Stay in the city, never leave the safety of concrete and skyscrapers. The bucolic corn fields and rolling green hills of middle America are full of crazies. Haven’t you seen Tourist Trap, House of 1000 Corpses, Two Thousand Maniacs, Deliverance, Psycho, or The Texas Chainsaw Massacre? If you’re still not convinced, maybe you should go see It’s Alive. No, not the one about the carnivorous baby with two hairy little fingers. The one about the hillbilly who has a prehistoric water monster in his own private cave. You know, like most hillbillies have.
It’s Alive is one of a million copycat films trying to cash in on the success of Creature From The Black Lagoon. All you need is a cheap fishman suit and a camera and you’re set. Here is a little visual survey of the miserable rip-offs that have been presented to innocent moviegoers over the years.
Would you believe I’ve sat through all of them? What’s wrong with me?
It’s Alive adds itself to the list, but can’t seem to decide what kind of movie it wants to be. I’m not sure if it’s a cheap monster movie, a cheap psychological thriller, or a cheap romance, but I guess they all have one thing in common.
Whatever it was supposed to be, it was directed by the infamous Larry Buchanan, a prolific pervader of pulp and shitty schlock. It was released in 1969 to no acclaim. It was an American International Picture but somehow it ended up in MGM’s catalog.
The film begins with Norman and Leela Sterns, a not-so-happy couple, driving along the road on their vacation. Norman is a nasty little whiney asshole who never seems satisfied with anyone or anything. Buchanan makes Norman intolerable in an effort to prepare the audience for when Norman is killed, and Leela skips the mourning process so she can instantly fall for a strapping stranger named Wayne.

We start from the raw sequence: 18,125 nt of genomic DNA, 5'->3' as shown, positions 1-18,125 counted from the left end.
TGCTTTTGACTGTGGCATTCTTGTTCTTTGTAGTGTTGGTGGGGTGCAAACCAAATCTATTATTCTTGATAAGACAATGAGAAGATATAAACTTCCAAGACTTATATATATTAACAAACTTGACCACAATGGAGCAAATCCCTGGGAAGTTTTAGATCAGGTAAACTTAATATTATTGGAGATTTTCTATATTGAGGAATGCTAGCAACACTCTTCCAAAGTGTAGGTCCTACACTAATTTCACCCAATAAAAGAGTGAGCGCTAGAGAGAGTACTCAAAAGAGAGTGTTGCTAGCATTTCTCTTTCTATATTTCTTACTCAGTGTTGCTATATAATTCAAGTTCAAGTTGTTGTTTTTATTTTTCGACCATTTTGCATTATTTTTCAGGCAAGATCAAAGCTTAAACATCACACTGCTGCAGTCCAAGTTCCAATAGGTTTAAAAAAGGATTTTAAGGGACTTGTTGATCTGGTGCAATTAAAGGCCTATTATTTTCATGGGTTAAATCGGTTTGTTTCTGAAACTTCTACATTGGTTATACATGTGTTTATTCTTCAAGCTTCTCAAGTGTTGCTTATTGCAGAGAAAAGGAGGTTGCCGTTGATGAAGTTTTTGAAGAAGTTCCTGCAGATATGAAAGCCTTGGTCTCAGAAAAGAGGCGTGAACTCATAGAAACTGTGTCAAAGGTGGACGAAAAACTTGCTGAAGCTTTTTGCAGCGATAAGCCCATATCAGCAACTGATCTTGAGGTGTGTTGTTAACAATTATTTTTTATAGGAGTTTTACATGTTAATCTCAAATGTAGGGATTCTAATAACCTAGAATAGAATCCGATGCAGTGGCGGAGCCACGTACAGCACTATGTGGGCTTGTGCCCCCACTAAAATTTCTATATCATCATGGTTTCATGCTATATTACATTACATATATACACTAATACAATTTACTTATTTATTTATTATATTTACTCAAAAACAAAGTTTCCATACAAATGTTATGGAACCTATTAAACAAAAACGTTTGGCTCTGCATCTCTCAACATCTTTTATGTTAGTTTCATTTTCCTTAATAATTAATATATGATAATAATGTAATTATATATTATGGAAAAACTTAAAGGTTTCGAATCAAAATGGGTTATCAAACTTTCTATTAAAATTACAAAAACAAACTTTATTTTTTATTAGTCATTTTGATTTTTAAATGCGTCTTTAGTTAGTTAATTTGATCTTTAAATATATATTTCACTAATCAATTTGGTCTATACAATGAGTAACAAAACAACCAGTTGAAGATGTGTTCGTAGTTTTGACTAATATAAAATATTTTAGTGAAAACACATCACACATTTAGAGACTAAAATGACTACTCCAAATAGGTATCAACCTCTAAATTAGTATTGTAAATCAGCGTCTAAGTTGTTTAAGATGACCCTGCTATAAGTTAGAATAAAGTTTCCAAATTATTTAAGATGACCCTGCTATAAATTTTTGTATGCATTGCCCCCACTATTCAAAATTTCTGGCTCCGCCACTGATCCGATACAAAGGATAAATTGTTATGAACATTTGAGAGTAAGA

Norman is put out of his (and our) misery when he and Leela are trapped by the crazy hillbilly who locks the couple in a cave with a man dressed in a cheap monster costume. It just so happens that Wayne is in the cave, too. So, never mind your husband’s corpse, bring on the romance! Besides being hunky, Wayne is a paleontologist, and so can mansplain what the man in the cheap monster costume is supposed to be. According to Wayne, there used to be a vicious aquatic predator called a mosasaurus. It was 56 feet long and roamed the oceans 75 million years ago. I looked it up, and when comparing the costumed man to what paleontologists think mosasaurus looked like, the likeness is… well, it is what it is.
The whole killer dinosaur plot is interrupted by a psychological thriller subplot. We flash back to the past when the hillbilly entraps a middle-aged woman and tortures her until she becomes his slave. It doesn’t have much relation to the rest of the movie, but they had to fill up the time somehow. They all end up dead anyway, except for the star-crossed lovers, Leela and Wayne. I guess the moral is, don’t pay for marriage counseling when a dinosaur can fix everything for free.
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